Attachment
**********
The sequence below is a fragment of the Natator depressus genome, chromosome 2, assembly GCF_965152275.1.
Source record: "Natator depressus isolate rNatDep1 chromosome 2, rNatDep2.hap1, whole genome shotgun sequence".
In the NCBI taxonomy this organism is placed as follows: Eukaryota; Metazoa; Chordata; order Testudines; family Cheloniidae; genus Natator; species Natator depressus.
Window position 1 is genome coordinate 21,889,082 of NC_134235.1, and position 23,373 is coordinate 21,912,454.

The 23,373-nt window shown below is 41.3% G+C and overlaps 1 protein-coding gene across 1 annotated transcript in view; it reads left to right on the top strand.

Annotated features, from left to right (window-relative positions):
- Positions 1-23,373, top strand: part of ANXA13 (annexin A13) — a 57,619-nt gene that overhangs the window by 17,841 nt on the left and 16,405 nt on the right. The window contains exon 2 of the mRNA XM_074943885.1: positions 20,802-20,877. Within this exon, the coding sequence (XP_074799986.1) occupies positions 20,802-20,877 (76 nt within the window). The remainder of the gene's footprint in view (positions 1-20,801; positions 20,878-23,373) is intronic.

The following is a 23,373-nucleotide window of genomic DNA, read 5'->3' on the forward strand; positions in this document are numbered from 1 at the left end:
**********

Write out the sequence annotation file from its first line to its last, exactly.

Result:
The sequence below is a fragment of the Natator depressus genome, chromosome 2, assembly GCF_965152275.1.
Source record: "Natator depressus isolate rNatDep1 chromosome 2, rNatDep2.hap1, whole genome shotgun sequence".
In the NCBI taxonomy this organism is placed as follows: Eukaryota; Metazoa; Chordata; order Testudines; family Cheloniidae; genus Natator; species Natator depressus.
Window position 1 is genome coordinate 21,889,082 of NC_134235.1, and position 23,373 is coordinate 21,912,454.

The 23,373-nt window shown below is 41.3% G+C and overlaps 1 protein-coding gene across 1 annotated transcript in view; it reads left to right on the top strand.

Annotated features, from left to right (window-relative positions):
- Positions 1-23,373, top strand: part of ANXA13 (annexin A13) — a 57,619-nt gene that overhangs the window by 17,841 nt on the left and 16,405 nt on the right. The window contains exon 2 of the mRNA XM_074943885.1: positions 20,802-20,877. Within this exon, the coding sequence (XP_074799986.1) occupies positions 20,802-20,877 (76 nt within the window). The remainder of the gene's footprint in view (positions 1-20,801; positions 20,878-23,373) is intronic.

The following is a 23,373-nucleotide window of genomic DNA, read 5'->3' on the forward strand; positions in this document are numbered from 1 at the left end: